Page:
As for the username wild card idea, ccdeal is actually unique in that s/he keeps using iterations of the same handle. Usually there is some other modulation by repeated spammers. And, of course, as soon as we do introduce wildcards, ccdeal will change to cddeal or some such. Not a good use of tech resources.

Flagging for spam (once) remains the best way to bring this to the mods' attention.

Slumberjack

Back in the day when an international group of us were co-moderating FPS gaming servers, we were sometimes forced to use scorched earth practices against unpleasant intruders who wouldn't go away when asked nicely.  At first we'd use the single IP banning function with IP Wallmaster, but for those whose ISPs used rotating IPs, we'd have to use 'WhoIs' to find the range and block the entire thing.  I would guess such a measure is impractical here, but for our purposes it was 100% effective.   Then we'd scope out the hacker forums and hear them complain about whatever we were using, and then see them asking if anyone had a workaround.  No one ever came up with one.

Caissa
oldgoat

Back in the day, banning by IP address was a lot more effective.  However, it doesn't always work.  I remeber banning one person's IP address and the entire babble pro Israel lobby fell silent.

 

Ya know if people ever got my screwed up mod permissions sorted out, I'd be happy to help.

kropotkin1951

oldgoat wrote:

Ya know if people ever got my screwed up mod permissions sorted out, I'd be happy to help.

Are you sure you just didn't ban yourself from using them?

Laughing

 

 

mark_alfred

Catchfire wrote:

Flagging for spam (once) remains the best way to bring this to the mods' attention.

Hi Catchfire.  Yes, you're probably right.  Seems that for problems with spam-bots the best solution is a human based solution.  Robotic solutions to robotic problems just don't work in the end.

Michelle

The "bots" are often human now.  So CAPTCHA and e-mail validation probably wouldn't work - they can generate endless e-mails.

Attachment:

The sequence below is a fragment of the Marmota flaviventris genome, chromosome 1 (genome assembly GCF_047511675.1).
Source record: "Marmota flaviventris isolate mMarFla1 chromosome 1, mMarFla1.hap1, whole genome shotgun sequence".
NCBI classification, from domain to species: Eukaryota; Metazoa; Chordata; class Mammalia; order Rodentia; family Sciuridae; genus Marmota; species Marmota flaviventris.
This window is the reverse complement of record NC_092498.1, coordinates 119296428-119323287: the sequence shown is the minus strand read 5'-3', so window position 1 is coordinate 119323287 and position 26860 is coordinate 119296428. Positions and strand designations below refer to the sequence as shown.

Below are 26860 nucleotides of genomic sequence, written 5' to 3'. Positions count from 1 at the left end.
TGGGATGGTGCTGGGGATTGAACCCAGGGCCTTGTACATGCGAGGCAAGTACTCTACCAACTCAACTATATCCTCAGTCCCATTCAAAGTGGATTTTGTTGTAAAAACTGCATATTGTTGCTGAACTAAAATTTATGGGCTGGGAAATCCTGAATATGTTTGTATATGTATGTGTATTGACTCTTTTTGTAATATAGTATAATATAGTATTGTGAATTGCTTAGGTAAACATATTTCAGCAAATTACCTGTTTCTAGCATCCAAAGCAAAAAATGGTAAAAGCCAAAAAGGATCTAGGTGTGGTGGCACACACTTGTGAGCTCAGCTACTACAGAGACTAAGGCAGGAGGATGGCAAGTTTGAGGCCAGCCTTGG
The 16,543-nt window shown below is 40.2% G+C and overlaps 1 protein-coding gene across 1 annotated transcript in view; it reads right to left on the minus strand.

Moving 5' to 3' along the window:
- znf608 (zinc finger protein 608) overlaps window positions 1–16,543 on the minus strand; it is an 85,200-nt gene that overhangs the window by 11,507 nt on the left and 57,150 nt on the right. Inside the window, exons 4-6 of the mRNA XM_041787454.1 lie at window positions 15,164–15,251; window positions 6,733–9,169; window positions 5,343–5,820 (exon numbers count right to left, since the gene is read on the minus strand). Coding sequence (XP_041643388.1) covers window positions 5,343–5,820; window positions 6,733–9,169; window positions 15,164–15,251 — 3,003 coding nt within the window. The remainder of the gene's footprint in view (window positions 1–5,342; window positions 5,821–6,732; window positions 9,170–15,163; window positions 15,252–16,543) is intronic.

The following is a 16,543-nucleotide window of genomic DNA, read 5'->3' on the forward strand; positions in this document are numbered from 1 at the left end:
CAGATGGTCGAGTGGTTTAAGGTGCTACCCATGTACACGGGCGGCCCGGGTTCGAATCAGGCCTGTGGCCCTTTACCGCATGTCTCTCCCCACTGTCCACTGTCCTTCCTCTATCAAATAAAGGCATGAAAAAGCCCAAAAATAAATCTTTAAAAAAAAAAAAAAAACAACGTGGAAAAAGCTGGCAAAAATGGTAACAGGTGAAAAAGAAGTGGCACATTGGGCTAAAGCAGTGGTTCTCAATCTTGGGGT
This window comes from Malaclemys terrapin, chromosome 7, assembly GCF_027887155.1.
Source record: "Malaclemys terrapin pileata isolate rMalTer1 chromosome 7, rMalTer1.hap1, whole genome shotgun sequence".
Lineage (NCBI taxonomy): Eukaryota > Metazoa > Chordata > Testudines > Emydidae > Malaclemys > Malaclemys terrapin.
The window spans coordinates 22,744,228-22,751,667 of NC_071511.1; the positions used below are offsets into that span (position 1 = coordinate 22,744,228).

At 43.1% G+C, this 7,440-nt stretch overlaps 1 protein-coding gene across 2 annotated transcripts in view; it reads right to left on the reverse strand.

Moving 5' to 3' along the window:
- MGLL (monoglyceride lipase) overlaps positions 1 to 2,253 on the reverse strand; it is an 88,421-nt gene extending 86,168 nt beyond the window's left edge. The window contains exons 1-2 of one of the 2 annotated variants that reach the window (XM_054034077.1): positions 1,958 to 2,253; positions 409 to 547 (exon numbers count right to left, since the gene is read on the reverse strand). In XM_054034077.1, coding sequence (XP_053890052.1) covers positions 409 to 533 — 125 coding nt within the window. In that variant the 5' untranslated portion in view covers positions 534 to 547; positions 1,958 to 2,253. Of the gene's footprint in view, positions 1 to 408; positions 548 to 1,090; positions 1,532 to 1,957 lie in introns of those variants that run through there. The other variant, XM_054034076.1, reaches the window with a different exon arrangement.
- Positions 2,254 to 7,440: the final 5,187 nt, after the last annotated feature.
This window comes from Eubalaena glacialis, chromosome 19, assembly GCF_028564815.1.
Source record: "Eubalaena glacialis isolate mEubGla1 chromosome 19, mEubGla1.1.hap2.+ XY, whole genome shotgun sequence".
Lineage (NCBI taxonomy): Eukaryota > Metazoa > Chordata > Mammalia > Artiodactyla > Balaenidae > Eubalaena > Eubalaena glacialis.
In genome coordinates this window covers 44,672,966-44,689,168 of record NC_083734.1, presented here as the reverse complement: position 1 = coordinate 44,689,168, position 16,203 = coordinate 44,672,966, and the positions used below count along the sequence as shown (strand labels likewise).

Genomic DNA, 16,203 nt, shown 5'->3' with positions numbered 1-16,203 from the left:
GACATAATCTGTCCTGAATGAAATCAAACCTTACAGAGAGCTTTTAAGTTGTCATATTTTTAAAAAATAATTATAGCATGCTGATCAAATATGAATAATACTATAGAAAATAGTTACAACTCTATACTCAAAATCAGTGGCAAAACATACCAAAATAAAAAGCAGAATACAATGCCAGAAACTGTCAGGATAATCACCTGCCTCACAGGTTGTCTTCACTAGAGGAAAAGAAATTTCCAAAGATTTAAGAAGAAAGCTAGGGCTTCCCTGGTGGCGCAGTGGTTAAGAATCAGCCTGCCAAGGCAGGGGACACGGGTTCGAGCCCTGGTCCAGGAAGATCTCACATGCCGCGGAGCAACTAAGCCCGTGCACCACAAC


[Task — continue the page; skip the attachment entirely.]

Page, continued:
mark_alfred

I don't think many are human.  I think most are sophisticated programs like XRumer.

ETA: 

Here's a tip from the article on XRumer:

Quote:
The easiest method to defeat Xrumer is to simply require the first post of any new forum member or blog poster to be approved before it can appear.

kropotkin1951

I would bet that CCdeal is a human and not a spamming program. 

mark_alfred

Unionist, from what I read in the article, it can handle many forms of CAPTCHA with OCR.  I'm sure CAPTCHAs still block a lot of crap though.  The article says it can handle email validation as well, but I've not read of how it does this.  You are right though that making people wait a day is likely too severe, in that it could frustrate new users. 

I've read that people buy this program for about $500, primarily to get links across the internet to raise the profile of their snake-oil sites on search engines like google.  So there's likely some human interaction at times too.  But I think spamming is mostly an animated process from software like Xrumer.

As for human spammers, yes, certainly a lot of posters here (myself included at times) ignore the thread topic and instead post advertising-like links to whatever issue turns their crank.  So creating any automatic moderation rules for Babble would be a challenge.